The Academy of Motion Picture Arts and Sciences has nominated Ava DuVernay’s film “The 13th” for an Oscar.
Her film is a magnificent, heart-wrenching, shocking, and inspiring meditation on the American criminal justice system and racial discrimination from the Civil War to the modern day.
And it includes CMD’s research.
At their best, documentaries have the power to galvanize movements, and “The 13th” is documentary filmmaking at its finest.
The more exposure “The 13th” receives, the more people will learn the truth.
In the film, I was honored to talk with Ava about the role of the Koch-funded American Legislative Exchange Council (ALEC) in peddling prison privatization along with scores of bills to put more people in jail and keep them in jail for longer.
These ALEC bills fueled the profits of ALEC’s private prison benefactors, and are essential to understanding the rise of America as the world’s largest jailer. As you know, the U.S. accounts for 5 percent of the world’s population but has 25 percent of its prisoners, 40% of whom are African American men.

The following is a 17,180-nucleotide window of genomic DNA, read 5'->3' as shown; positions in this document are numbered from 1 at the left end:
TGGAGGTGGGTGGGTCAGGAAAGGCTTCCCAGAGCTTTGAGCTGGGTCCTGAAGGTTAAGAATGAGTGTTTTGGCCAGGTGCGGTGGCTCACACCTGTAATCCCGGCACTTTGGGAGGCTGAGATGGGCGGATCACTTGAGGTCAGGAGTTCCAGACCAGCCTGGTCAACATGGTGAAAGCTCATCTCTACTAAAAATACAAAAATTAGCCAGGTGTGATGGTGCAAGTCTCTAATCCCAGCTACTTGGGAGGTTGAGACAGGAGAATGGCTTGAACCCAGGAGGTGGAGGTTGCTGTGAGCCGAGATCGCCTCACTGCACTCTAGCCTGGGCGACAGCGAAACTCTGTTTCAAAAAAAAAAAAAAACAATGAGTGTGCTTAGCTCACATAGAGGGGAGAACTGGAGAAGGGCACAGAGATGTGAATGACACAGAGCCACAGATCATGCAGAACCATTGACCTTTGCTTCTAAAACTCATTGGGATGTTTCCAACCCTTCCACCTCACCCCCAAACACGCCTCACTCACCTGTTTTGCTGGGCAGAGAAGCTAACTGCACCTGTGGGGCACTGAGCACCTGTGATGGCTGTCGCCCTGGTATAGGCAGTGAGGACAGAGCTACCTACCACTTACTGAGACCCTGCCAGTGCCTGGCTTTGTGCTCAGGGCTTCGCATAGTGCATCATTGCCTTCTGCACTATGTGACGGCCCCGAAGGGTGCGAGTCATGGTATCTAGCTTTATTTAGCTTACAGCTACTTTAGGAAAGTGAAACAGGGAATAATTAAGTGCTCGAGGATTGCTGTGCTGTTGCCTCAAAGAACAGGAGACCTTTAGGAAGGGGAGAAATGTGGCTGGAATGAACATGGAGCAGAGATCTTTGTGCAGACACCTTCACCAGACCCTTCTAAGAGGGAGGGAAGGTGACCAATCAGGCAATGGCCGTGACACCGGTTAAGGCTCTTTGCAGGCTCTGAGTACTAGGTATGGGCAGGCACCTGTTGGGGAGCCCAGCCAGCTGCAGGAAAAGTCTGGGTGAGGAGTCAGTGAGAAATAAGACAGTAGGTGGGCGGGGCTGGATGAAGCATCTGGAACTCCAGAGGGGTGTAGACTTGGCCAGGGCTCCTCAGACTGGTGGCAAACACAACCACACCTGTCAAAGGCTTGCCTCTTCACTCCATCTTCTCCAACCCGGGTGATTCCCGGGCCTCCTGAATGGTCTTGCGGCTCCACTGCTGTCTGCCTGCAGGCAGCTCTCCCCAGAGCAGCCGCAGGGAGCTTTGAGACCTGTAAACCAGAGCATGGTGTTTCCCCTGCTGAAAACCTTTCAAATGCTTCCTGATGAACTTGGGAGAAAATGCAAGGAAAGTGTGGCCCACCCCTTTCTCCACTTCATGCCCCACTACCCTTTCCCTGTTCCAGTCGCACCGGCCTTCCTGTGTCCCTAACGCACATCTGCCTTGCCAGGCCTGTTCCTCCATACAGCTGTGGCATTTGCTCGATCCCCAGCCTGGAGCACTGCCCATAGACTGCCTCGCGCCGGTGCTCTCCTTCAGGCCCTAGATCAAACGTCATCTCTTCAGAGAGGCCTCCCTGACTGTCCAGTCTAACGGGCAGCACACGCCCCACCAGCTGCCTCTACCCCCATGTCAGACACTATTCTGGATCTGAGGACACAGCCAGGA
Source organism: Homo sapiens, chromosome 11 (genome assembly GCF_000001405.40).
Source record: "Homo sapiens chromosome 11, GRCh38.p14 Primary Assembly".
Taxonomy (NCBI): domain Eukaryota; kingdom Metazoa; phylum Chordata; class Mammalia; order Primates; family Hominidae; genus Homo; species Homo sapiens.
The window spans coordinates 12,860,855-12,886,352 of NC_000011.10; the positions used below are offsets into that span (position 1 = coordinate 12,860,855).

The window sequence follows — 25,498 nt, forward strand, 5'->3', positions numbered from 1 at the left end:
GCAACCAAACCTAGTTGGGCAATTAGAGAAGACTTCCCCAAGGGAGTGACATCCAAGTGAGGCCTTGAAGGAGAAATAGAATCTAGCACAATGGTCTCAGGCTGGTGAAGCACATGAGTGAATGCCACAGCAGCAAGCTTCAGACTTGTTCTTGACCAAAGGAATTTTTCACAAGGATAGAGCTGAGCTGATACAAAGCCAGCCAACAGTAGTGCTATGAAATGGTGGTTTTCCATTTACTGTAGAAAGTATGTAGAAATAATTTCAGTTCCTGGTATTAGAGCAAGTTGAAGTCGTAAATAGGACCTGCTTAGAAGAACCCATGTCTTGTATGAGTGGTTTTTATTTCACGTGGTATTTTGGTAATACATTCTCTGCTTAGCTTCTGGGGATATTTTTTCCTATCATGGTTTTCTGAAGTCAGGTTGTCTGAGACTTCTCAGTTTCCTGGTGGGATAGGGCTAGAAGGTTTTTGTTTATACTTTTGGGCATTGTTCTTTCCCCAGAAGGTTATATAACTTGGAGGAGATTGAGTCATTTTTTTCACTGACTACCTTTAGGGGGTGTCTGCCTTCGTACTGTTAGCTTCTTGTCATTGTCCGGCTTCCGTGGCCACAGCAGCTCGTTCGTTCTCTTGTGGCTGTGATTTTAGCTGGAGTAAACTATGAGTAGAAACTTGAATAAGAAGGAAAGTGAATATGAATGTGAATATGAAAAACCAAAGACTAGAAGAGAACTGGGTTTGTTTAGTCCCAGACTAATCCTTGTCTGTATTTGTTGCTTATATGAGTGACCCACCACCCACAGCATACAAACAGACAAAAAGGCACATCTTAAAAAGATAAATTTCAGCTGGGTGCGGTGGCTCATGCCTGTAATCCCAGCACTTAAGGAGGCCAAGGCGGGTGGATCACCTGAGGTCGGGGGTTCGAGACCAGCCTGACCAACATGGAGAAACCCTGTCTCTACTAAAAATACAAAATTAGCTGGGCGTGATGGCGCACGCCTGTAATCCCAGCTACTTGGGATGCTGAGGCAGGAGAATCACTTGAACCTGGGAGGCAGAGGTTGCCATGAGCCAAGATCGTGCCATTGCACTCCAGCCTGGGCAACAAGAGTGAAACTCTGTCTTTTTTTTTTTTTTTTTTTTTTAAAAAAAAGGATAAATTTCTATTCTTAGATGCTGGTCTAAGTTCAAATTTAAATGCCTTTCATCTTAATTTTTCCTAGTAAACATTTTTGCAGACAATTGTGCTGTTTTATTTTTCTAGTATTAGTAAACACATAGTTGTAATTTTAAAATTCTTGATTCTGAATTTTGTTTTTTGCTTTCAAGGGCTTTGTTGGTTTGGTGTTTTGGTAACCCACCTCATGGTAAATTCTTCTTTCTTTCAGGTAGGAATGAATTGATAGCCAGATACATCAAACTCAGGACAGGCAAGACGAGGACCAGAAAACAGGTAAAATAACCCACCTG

My conversation with the wonderful and so talented Ava did not occur in a vacuum.
Our work was featured in her documentary because we at the Center for Media and Democracy have spent countless hours connecting the dots between corporate influence and public policy, between the Koch Brothers and the powerful institutions like ALEC that they fund.
These connections matter, and as “The 13th” shows, they have real world effects with lasting and often devastating impacts on people’s lives.
So please help spread the word about this remarkable film, which is available for free through Netflix.
And thank you for your continued support for our breakthrough investigations, which help support changes to make our world a better place.
We have a lot of work to do together to make progress, but we are undaunted and I know that together we will succeed in turning the tide!
Please watch and share Ava’s film, which will help open more people’s hearts to take action for justice and dignity.
This is an editorial note from the Center for Media and Democracy’s Executive Director, Lisa Graves. She formerly served as Deputy Assistant Attorney General in the Office of Legal Policy at the U.S. Department of Justice and as Chief Counsel for Nominations for the U.S. Senate Judiciary Committee, in addition to other posts.